UNITED STATES—Last week we had a conversation that centered on the notion of the difficulty of parenting. This week I want to turn the conversation to the notion of public shaming. This shouldn’t be something that is foreign to most Americans, but for some living under a rock it may be. Public shaming is where the entire world knows precisely what one has done, and as a result the opinions explode at full speed.

Recently, we heard the tale about a mother who forced her son to pick out a week’s worth of school clothing from their local Goodwill store. When I heard the reason for WHY the mother did what she did I was rooting for her 100 percent. Why?

Well, the kid didn’t want to get into his father’s old vehicle, not to mention his shame of shopping at Walmart, telling his mother “they were not poor.” Yeah, it seems the kid had a taste of being better than others, so as a result the mother needed to reel him in and bring him back to reality. I’ve talked about this before and for good reason: spoiling a child is the worst thing you can do because if the behavior is not stopped at an early age it becomes nearly impossible to change it. As a result a cycle of arrogance and lack of compassion for others will take over that individual’s life and that same sentiment will be echoed to their kids.

The kid claimed that he was happy his mother did what she did because it taught him a lesson to be gracious. That is the thing about life: you can be rich one day or flat poor the next day. You have to cherish what you have while you have it, and that does not mean being overly protective of materialistic items, but to appreciate what you have because there are indeed people out there in far worse fashion than you. People complain so much at times it just destroys your heart when you hear people complain about the stupidest things, when their situation and I mean the situation can be gargantuan, so much that people who have the bare minimum are more appreciative than those with loads.

A good spotlight being placed on a kid puts them in the position to perhaps see the perspective of others. We now have to transition the conversation to the kids who were forced to walk to school with large signs after their mother learned they were being bad on the school bus. Now studies have shown that public shaming is a method that can be used to shift bad behavior for several reasons 1) kids don’t like to be embarrassed 2) kids don’t want their peers to look down on them 3) kids don’t like to disappoint their parents. Those 3 things alone, could lead a child to changing their behavior.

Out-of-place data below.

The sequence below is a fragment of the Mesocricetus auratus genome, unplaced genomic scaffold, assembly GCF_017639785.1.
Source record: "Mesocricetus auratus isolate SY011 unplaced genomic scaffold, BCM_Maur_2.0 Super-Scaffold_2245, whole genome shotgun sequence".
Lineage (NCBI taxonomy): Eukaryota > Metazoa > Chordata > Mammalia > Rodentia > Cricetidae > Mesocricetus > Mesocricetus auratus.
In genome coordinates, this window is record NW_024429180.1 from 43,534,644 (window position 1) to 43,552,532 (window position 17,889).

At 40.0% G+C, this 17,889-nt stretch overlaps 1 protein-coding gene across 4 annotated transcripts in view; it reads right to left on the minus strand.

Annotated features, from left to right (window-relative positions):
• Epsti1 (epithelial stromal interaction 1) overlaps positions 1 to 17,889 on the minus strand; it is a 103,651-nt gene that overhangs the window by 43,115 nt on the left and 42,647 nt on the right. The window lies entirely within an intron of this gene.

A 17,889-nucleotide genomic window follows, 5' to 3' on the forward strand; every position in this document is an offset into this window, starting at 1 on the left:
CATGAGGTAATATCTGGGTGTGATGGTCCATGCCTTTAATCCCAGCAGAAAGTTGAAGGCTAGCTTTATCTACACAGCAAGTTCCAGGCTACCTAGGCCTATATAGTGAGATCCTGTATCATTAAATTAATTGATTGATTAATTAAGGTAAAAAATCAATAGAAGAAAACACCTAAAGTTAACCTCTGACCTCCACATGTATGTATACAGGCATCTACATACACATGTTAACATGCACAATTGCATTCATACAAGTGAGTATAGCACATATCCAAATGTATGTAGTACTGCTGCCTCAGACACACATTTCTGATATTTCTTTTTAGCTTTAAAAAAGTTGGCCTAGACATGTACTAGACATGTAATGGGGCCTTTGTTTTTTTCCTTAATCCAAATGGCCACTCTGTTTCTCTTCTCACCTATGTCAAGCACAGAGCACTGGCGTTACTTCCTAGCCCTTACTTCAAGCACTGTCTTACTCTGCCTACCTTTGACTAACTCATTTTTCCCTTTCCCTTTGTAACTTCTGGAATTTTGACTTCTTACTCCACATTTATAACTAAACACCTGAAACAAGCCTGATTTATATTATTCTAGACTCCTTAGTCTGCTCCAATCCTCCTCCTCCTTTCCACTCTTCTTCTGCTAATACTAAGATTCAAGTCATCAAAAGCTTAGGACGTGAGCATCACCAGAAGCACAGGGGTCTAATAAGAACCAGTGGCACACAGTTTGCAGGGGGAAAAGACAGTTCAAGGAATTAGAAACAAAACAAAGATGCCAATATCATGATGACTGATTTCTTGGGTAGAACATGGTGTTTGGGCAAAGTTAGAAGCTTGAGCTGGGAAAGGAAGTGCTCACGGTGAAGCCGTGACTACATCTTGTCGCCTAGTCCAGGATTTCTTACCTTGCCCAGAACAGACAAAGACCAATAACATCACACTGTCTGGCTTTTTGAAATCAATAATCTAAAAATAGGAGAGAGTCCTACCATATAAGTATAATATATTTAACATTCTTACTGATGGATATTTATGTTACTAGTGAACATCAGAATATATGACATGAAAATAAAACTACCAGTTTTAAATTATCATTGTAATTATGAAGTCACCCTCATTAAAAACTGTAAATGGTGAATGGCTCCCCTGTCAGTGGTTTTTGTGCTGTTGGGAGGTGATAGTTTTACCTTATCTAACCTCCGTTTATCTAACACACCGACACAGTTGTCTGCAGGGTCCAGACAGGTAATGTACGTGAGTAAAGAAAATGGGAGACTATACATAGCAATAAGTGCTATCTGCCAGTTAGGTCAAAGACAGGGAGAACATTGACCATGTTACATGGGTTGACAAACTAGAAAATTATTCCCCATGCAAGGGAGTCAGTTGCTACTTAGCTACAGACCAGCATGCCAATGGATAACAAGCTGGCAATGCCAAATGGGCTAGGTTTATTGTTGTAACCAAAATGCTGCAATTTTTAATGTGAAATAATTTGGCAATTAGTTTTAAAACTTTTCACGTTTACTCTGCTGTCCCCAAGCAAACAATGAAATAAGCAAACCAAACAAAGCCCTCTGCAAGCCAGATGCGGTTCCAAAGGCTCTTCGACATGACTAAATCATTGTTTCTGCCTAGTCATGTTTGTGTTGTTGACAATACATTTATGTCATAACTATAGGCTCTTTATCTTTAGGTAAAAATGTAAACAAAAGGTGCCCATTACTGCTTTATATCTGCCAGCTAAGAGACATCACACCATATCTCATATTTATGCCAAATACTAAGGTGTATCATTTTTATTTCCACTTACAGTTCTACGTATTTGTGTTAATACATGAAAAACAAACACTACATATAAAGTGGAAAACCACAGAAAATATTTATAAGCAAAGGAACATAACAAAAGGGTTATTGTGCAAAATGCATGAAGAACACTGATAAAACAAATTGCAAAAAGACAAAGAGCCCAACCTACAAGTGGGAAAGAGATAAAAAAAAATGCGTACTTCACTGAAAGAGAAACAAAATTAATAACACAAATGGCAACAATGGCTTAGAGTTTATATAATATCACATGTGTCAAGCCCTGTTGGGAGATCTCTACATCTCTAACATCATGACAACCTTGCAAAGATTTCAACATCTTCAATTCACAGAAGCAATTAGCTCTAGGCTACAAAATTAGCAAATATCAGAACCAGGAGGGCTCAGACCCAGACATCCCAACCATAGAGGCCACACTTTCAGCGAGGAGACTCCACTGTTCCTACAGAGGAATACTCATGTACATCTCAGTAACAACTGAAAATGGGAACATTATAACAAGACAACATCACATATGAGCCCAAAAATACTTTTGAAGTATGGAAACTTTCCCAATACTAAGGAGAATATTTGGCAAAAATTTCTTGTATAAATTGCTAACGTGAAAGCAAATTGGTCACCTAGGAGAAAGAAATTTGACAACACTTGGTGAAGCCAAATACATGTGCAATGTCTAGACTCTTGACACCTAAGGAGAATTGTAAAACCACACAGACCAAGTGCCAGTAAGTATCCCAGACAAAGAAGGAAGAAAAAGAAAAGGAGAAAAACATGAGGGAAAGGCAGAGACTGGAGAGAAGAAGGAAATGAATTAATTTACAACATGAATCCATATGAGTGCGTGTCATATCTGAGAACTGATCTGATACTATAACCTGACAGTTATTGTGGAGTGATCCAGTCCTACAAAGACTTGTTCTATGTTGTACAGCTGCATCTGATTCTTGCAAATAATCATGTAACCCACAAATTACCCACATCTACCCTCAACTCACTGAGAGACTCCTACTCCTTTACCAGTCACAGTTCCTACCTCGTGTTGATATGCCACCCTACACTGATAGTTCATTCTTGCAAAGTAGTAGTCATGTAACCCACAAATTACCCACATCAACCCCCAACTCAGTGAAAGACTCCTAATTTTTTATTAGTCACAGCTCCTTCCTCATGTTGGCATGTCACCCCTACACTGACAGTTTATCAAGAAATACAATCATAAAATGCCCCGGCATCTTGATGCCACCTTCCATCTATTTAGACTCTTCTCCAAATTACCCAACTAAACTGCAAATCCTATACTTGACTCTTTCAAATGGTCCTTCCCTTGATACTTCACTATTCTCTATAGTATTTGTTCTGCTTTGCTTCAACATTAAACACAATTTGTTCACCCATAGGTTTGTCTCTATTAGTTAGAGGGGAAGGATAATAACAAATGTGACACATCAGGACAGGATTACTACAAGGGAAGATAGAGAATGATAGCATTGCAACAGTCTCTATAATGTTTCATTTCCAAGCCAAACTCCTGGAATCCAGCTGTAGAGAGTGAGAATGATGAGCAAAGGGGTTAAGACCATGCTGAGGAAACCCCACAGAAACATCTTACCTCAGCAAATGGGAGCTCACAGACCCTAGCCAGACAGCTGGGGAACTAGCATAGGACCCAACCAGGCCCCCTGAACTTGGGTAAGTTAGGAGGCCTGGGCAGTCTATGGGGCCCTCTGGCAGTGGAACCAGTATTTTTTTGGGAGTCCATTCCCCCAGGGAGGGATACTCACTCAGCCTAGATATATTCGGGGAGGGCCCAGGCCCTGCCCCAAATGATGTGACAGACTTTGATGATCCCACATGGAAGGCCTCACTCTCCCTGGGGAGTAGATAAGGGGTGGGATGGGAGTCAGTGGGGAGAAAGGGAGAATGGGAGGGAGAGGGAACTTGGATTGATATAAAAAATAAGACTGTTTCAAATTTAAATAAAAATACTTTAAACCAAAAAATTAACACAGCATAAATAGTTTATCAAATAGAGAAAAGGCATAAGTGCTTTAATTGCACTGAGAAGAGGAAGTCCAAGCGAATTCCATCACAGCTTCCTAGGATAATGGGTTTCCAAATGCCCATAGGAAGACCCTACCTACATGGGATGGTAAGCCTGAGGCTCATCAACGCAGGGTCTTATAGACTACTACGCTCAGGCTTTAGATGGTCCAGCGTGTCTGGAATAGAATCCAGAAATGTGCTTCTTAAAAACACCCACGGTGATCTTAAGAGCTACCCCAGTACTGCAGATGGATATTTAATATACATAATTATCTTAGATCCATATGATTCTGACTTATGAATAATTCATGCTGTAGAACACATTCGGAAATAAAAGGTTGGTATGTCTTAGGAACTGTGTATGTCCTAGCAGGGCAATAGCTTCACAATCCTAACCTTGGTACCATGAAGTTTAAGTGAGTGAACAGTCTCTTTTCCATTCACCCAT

At the same time, we have to discuss some of the drawbacks of public shaming, the biggest being it could impact a child’s self-esteem and confidence level. The fact that the parent is publicly shaming the child for something bad is like a form of bullying in itself. As a result, it doesn’t teach a great lesson to kids because it’s likely a tactic they might use on their kids as well. However, that video that has been plastered on the internet and now seen by millions of people quickly becomes the talk of the town. As a result, that kid can now find themselves being publicly shamed at school by other classmates and even teachers.

Something aimed to do well, can easily become something that does far worse than expected. I think a better approach is for the parent to NOT post what punishment they are delivering for the entire world to see. The goal might be to get other parents to see that this tactic could work to fix issues with their child, but each case is its own. No two kids are alike America, so always consider that as a drawback when deciding what best works. Public shaming was something that once worked when the entire world had no idea about it, but with social media it changes the entire scope of things.